In this unit on learning targets and advance organizers, you will learn how educators preview a lesson or series of lessons to maximize students’ likelihood of successful mastery of new concepts and skills. As you read and think about learning targets and advance organizers used by teachers in the classroom, consider how you have used or encountered similar previews in your own life outside of school. For example, weight-loss and other self-help advice often talks about the importance of writing down goals to use as “targets” to help focus efforts for self-improvement. If you watch television, you may have noticed that episodes of television series sometimes begin with a summary of the previous episodes as an “advance organizer” to provide a context for the episode about to be shown. Yet another example of a preview that you might have encountered is in entering a recreational or fitness program. These and other programs often provide an orientation at the beginning of the program so that participants can use the program’s resources effectively.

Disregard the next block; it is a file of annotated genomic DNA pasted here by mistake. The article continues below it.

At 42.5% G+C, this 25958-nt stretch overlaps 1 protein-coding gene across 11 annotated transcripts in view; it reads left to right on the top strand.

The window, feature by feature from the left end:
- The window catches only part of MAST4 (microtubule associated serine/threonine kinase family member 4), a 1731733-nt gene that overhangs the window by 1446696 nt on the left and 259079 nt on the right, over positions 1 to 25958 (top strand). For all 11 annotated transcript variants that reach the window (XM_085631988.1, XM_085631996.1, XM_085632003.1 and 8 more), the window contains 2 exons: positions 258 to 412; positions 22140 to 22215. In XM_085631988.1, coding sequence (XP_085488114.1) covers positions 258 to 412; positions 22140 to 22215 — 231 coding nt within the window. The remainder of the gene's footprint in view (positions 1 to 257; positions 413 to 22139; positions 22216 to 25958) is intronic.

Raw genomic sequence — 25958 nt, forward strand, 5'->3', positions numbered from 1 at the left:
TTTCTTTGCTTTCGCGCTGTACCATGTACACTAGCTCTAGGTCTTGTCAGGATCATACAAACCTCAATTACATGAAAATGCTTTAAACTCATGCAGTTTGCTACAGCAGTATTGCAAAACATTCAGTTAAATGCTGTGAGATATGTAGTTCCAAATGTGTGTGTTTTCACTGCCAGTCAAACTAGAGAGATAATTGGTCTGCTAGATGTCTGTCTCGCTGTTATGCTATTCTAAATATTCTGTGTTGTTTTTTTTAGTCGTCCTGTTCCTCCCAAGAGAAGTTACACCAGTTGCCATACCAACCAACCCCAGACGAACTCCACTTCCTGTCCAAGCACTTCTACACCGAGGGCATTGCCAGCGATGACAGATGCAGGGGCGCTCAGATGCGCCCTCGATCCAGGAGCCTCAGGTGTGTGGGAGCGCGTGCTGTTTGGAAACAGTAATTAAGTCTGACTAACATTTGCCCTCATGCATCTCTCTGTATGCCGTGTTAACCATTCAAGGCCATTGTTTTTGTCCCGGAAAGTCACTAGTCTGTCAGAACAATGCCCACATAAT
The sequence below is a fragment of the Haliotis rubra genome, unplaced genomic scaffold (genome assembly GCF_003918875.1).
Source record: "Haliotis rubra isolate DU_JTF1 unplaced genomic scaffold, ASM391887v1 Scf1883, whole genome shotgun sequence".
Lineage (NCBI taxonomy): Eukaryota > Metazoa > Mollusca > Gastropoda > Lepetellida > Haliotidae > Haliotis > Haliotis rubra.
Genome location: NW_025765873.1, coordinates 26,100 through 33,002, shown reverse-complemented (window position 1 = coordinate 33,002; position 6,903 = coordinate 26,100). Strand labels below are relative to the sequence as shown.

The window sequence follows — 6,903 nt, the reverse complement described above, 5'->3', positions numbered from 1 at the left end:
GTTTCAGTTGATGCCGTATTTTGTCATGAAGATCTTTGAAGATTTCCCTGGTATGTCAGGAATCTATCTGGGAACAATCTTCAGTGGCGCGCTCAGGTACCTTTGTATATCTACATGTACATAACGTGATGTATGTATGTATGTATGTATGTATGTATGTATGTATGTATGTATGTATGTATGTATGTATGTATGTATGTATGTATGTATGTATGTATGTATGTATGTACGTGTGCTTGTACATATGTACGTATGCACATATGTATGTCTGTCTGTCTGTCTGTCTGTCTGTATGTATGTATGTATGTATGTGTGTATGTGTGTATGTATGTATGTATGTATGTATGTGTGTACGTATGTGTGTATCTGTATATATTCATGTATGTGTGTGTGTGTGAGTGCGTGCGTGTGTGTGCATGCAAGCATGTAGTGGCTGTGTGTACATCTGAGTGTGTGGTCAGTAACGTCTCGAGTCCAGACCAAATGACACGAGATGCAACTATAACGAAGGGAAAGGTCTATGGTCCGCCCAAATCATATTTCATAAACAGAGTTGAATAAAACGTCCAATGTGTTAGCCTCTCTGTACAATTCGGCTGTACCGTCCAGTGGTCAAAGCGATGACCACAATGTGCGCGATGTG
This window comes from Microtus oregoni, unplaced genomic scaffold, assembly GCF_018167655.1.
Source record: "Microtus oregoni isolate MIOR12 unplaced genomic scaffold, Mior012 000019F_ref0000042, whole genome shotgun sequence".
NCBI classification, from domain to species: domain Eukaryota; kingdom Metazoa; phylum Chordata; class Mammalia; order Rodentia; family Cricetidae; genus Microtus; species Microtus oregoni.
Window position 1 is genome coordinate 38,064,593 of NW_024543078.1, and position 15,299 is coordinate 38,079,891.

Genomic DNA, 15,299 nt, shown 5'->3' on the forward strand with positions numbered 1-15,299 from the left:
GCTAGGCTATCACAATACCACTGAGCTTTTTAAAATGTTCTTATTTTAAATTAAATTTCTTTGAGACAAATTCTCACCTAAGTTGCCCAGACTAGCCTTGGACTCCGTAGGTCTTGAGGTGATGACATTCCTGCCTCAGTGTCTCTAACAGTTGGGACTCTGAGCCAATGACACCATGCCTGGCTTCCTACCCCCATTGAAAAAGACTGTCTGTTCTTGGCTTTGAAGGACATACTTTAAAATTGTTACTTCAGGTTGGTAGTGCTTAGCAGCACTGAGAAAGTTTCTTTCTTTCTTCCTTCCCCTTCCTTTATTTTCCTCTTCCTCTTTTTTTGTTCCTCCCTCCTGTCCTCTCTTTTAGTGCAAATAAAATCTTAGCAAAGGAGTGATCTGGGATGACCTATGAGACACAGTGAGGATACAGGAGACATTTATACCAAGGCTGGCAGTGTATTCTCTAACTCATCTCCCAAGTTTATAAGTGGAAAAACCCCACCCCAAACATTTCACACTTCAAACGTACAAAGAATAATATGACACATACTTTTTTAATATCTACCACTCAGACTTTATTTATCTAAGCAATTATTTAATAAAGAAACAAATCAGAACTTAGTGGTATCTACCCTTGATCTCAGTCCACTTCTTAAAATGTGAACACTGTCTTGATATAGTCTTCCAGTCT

As a way to start thinking about the value of learning targets and advance organizers, try the following quick exercise. Walk into a class in the middle of an instructional period. Observe for about five minutes. Then write down what you might have wanted to know in order to help you understand the main point of the lesson. How would you have preferred to receive this information—as a written narrative, a picture or illustration, a set of bullet points? [Note: If you don’t have access to a classroom, you can have a similar experience by watching a 30-minute documentary video after fast-forwarding past the first 10 minutes or so.]